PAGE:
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Space to Think, a new book celebrating ten years of the Dublin Review of Books More Information 

    The Oxford Handbook of Modern Irish History

    Alvin Jackson (ed)
    This handbook brings together 36 leading scholars of modern Ireland and covers 400 years of Irish history, uniting early and late modernists as well as contemporary historians.  
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    Ireland’s Czar

    James H Murphy
    This book offers a new interpretation of the politics of late nineteenth century Ireland and Gladstone's attempts first to mollify and then to concede to the demands for Home Rule.
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    Dublin: The Making of a Capital City

    David Dickson
    For a thousand years Dublin was a modest urban settlement but in the last four centuries it has experienced massive change. This book offers a very welcome survey of the city's history, one which reveals a rich and intriguing narrative.
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    The Decline and Fall of the Dukes of Leinster 1872-1948

    Terence Dooley
    This book tells the story of the decline and fall of Ireland's premier aristocratic family who for almost 300 years lived in splendour in Carton House, their palladian mansion in Kildare.
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    Trinity College Library Dublin: A History

    Peter Fox

    The first comprehensive history of Trinity's library which traces its development from its foundation by James Ussher in the 17th century to the electronic revolution of the 21st century.

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    The Versatile Profession

    Tony Farmar
    This book shows how the accountancy profession  achieved its importance by tracing its development against the wider social and business background.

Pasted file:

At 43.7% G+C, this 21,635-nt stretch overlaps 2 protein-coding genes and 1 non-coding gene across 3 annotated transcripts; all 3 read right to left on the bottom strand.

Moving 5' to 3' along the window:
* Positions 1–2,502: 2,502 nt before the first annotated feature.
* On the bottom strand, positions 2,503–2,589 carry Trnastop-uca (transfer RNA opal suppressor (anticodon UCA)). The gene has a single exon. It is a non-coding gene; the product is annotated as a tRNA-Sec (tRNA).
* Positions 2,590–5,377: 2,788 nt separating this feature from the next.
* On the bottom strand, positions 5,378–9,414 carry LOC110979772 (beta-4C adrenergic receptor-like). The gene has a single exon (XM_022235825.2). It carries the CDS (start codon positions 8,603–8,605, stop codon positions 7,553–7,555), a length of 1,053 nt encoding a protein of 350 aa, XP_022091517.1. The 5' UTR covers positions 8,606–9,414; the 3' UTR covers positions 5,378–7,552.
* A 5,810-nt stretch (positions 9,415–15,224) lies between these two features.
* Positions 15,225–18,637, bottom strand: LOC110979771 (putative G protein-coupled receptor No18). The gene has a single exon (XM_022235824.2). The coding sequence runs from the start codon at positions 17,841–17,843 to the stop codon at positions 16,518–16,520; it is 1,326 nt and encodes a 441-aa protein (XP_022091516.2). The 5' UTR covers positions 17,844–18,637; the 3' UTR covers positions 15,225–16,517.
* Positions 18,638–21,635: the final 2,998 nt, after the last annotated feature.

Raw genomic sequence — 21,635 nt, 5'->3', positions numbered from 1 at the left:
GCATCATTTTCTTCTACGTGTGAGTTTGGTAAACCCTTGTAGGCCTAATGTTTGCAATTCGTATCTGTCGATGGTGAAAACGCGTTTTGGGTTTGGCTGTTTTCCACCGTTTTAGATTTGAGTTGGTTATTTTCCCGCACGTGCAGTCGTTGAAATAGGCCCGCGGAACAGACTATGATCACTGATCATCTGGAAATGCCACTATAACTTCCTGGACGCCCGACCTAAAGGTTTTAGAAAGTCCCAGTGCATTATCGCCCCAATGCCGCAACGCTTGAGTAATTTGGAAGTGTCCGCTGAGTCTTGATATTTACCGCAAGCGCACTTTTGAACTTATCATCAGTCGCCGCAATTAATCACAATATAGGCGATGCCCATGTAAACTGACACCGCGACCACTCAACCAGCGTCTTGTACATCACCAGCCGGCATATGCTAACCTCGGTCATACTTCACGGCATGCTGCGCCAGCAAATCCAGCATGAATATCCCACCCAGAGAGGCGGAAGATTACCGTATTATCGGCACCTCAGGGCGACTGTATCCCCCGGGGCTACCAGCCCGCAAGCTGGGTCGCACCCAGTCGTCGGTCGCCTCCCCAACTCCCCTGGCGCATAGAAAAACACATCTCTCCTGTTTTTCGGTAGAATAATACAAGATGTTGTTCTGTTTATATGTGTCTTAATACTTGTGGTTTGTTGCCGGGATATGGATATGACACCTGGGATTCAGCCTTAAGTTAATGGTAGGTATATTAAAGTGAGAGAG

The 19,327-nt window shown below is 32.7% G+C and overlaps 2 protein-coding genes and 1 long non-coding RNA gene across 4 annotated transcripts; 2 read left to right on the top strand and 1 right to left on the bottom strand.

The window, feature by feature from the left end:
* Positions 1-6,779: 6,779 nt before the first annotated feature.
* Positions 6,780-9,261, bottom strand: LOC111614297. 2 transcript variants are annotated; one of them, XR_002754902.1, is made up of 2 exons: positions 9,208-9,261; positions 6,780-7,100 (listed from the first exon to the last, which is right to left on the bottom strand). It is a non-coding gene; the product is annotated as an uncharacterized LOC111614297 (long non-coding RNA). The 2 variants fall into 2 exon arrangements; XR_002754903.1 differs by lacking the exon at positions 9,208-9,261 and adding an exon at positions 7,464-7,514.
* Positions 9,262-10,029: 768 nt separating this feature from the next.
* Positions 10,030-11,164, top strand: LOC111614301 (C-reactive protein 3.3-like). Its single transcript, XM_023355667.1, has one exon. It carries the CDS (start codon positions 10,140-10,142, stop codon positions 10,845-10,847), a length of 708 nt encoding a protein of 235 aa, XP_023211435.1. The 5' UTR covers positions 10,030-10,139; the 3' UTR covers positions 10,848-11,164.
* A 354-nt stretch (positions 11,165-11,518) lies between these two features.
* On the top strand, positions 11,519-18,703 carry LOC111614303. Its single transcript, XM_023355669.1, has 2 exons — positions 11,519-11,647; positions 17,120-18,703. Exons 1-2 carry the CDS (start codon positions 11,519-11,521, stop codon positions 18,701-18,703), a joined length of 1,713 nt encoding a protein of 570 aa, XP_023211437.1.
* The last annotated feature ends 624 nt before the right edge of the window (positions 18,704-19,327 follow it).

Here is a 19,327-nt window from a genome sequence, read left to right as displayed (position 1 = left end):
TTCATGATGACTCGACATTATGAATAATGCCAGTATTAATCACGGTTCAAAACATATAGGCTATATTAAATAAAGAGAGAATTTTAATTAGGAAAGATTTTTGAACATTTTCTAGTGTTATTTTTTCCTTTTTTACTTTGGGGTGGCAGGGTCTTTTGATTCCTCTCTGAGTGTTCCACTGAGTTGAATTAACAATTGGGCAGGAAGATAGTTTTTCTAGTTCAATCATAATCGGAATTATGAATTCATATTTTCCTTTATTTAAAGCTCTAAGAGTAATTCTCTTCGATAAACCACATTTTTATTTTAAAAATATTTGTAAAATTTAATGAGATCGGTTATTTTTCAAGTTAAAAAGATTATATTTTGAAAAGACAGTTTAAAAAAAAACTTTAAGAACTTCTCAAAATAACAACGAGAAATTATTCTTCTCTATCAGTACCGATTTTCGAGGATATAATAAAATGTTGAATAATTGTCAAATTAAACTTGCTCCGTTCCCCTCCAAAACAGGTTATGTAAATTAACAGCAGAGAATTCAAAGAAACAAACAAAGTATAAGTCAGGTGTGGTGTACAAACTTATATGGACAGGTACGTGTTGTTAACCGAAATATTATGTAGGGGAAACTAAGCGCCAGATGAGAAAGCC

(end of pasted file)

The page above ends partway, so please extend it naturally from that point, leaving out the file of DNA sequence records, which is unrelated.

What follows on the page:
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    Tom Gilmartin

    Frank Connolly
    This is a narrative of official wrongdoing and abuse of office and the whistleblower who helped to expose it. The fallout from Gilmartin’s claims ultimately led to Bertie Ahern’s resignation as Taoiseach.
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    Plan B

    Cormac Lucey
    This book proposes a concrete plan for exiting the euro and restructuring Ireland’s debt. It claims that fears of what will happen if Ireland leaves the euro are overstated.
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    Mr. Parnell’s Rottweiler

    Myles Dungan
    This book establishes the different ways in which British administrations counteracted the most assertive Irish journalistic and nationalist voice during a particularly tumultuous period.
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    Frank Aiken

    Bryce Evans, Stephen Kelly (eds)
    In this biographical collection, contributors scrutinize Aiken’s thoughts and actions at several critical junctures in modern Irish history, taking readers through the War of Independence, Civil War, the birth of the new state, World War II, the Cold War and the Northern Ireland troubles.
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    Political Imprisonment

    William Murphy
    For a revolutionary generation of Irishmen and Irishwomen - including  suffragettes, labour activists and nationalists - imprisonment became a common experience. In the years 1912 - 1921, thousands were held in civil prisions or in internment camps.